Elevated Serum or Plasma Potassium
An artifactually high value can occur with hemolysis of red blood cells (RBCs) during venipuncture, especially if there is prolonged tourniquet use and fist clenching during the drawing of the blood or at any time prior to potassium measurement.
An artifactually high potassium value can also occur when there are greater than 1,000,000 /µL platelets or greater than 100,000/µL white blood cells (WBCs).
Renal failure from any cause, with oliguria, or as chronic nonoliguric renal failure.
Excess potassium supplements, potassium-rich foods, salt substitutes, intravenous (IV) potassium, or infusion of potassium-containing drugs, such as potassium penicillin.
Hypoaldosteronism from Addison's disease or hypofunction of the renin-angiotensin-aldosterone system.
Acute acidosis from diabetic ketoacidosis or from lactic acidosis as found with extensive crush injury, burns, or tissue necrosis.
Ingestion of drugs that inhibit potassium secretion by the kidney.
All of these situations are especially dangerous if the potassium becomes extremely elevated.
Values greater than 7.5 mEq/L are associated with serious cardiac conduction abnormalities.
Commonly Encountered Situations
Hyperkalemia is found frequently in renal failure.
The most common cause of an artifactually elevated potassium is hemolysis of RBCs.
Suggested Additional Lab Testing
Determine whether the serum or plasma showed evidence of hemolysis by a change in color from yellow to pink or red.
Complete blood count (CBC) to assess platelet count and WBC count.
Evidence of renal disease from an elevated creatinine or blood urea nitrogen (BUN), or decreased urine output.
Serum aldosterone to assess for hypoaldosteronism.
Blood gases to evaluate possible acidosis.
Copyright © 2017, 2013 Decision Support in Medicine, LLC. All rights reserved.
No sponsor or advertiser has participated in, approved or paid for the content provided by Decision Support in Medicine LLC. The Licensed Content is the property of and copyrighted by DSM.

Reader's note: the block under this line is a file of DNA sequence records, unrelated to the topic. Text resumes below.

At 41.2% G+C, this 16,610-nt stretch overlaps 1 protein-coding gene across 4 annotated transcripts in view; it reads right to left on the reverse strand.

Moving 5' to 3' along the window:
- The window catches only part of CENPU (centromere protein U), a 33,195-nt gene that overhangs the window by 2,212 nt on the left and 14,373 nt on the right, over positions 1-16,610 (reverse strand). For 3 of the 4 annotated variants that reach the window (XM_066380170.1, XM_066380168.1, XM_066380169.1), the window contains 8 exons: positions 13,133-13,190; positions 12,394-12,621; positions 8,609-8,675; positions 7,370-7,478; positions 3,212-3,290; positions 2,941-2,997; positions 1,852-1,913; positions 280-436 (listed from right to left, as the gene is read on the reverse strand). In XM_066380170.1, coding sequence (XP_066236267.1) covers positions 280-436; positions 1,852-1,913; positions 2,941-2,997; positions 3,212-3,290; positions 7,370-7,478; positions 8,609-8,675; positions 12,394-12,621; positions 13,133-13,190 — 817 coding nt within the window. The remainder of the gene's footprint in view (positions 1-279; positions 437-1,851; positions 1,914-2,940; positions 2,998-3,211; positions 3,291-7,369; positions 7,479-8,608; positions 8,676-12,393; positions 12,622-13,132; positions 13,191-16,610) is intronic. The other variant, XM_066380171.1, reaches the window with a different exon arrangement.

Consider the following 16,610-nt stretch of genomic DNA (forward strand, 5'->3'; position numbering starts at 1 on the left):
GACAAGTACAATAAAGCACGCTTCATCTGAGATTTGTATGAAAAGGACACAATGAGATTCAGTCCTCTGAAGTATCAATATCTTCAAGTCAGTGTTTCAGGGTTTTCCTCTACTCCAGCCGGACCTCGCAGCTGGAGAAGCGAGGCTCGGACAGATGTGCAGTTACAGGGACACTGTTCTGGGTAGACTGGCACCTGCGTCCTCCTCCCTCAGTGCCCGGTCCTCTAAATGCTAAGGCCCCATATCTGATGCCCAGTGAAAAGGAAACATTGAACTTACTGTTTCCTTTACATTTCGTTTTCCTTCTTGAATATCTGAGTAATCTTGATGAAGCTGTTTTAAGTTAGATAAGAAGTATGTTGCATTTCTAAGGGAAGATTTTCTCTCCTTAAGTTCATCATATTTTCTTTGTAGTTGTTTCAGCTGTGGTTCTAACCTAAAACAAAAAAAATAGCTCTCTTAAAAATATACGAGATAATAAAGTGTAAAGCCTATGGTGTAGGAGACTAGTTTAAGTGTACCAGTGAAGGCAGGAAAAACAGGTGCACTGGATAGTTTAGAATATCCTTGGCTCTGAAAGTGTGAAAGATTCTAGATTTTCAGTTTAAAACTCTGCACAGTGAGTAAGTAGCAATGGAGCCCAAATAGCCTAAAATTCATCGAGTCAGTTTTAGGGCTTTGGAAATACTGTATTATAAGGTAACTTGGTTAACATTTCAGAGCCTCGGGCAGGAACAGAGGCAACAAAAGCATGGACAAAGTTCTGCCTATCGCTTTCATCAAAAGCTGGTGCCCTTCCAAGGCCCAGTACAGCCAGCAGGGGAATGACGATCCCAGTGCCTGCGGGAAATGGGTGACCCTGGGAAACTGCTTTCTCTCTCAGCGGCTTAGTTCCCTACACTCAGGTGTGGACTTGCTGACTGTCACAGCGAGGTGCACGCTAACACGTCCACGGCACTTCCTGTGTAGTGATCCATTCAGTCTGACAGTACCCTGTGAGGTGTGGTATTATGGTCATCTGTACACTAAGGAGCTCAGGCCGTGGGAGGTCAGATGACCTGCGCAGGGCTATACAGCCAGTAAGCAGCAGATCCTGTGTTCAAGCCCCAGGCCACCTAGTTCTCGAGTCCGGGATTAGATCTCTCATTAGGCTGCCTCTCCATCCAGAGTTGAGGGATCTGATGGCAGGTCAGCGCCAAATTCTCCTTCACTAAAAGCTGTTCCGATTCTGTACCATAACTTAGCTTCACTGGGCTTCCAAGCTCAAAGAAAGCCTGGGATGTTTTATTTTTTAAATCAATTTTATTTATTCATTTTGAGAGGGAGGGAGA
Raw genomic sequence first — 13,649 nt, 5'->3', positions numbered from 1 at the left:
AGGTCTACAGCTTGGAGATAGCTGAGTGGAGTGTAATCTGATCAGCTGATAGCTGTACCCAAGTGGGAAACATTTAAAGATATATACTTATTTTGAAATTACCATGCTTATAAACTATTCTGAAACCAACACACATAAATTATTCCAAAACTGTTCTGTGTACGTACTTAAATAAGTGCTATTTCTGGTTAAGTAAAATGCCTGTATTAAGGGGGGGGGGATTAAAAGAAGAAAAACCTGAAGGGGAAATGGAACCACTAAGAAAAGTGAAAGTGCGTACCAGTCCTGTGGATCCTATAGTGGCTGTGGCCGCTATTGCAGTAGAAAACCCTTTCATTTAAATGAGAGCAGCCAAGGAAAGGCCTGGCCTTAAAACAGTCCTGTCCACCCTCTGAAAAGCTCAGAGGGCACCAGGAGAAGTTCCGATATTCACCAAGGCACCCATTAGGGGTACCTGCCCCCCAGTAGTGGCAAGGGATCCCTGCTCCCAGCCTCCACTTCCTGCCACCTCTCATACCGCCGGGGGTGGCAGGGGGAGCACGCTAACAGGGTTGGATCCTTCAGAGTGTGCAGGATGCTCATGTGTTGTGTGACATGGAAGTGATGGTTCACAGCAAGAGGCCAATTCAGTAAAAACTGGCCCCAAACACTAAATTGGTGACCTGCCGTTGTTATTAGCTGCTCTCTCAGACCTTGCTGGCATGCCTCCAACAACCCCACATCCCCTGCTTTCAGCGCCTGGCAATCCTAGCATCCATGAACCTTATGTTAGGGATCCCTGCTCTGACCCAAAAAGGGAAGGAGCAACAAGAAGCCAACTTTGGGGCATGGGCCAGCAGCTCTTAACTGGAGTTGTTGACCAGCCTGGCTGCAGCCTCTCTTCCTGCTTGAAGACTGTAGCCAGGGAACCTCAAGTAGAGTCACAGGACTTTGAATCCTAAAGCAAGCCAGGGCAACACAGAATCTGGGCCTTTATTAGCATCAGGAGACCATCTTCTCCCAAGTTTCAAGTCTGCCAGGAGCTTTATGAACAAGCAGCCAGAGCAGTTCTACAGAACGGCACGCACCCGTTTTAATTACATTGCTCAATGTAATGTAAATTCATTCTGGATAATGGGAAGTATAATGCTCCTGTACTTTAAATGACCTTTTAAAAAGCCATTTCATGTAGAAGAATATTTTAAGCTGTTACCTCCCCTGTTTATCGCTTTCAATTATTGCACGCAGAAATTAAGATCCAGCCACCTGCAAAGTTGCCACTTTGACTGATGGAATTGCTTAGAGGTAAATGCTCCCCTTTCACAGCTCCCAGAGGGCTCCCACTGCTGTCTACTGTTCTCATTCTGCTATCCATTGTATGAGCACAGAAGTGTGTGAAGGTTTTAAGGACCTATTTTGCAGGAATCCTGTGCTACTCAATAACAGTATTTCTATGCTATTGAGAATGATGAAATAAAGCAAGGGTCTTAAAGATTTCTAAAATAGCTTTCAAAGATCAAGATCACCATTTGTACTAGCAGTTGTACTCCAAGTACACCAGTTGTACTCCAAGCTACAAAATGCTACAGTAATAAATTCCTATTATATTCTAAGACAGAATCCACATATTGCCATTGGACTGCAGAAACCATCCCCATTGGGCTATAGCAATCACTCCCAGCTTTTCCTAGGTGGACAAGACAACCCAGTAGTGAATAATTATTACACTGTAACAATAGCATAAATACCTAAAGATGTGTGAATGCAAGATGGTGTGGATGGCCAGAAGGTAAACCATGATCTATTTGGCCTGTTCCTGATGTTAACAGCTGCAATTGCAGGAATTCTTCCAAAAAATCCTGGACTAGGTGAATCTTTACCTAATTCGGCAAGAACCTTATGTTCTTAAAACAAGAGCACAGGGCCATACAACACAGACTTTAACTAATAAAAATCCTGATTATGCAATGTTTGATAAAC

Sign Up for Free e-newsletters
- Hodgkin Lymphoma Survivorship Marked by Periods of Actionable Distress
- Dose-Escalation Mitigates Risk of Grade 3/4 Adverse Events With Ruxolitinib for Myelofibrosis
- Stem Cell Transplantation Superior to Chemotherapy for Relapsed/Refractory DLBCL, Follicular Lymphoma
- Patients and Caregivers Worry About Cost of Cancer Care
- Integrative Medicine in Childhood Cancer: Practices That Can Help Pediatric Patients
- Navigating Prostate Cancer: A Patient's Experience From Diagnosis to Survivor
- Cell Phones and Cancer Risk (Fact Sheet)
- How Likely Are Oncologists to Refer for Palliative Care? Depends on Their Age
- Chemoimmunotherapy Increases Survival in Triple-Negative Breast Cancer
- Seeking an Explanation for the Lack of Research Focused in Pediatric Oncology Therapeutics
- Risk for Colon Cancer, Osteogenic Sarcoma Higher With Presence of Diamond-Blackfan Anemia
- G-CSF Support Increases Overall Survival, But Risk of Secondary Malignancies Also Higher
- Report From Childhood Cancer Survivor Study Identifies Long-Term Risks for VTE
- The Effect of Intravenous Hydration Strategy on Plasma Methotrexate Clearance During Intravenous High-dose Methotrexate Administration in Pediatric Oncology Patients
- Outcomes Worse for Minimally Invasive Hysterectomy vs Open Surgery
Regimen and Drug Listings
GET FULL LISTINGS OF TREATMENT Regimens and Drug INFORMATION
|Head and Neck Cancer||Regimens||Drugs|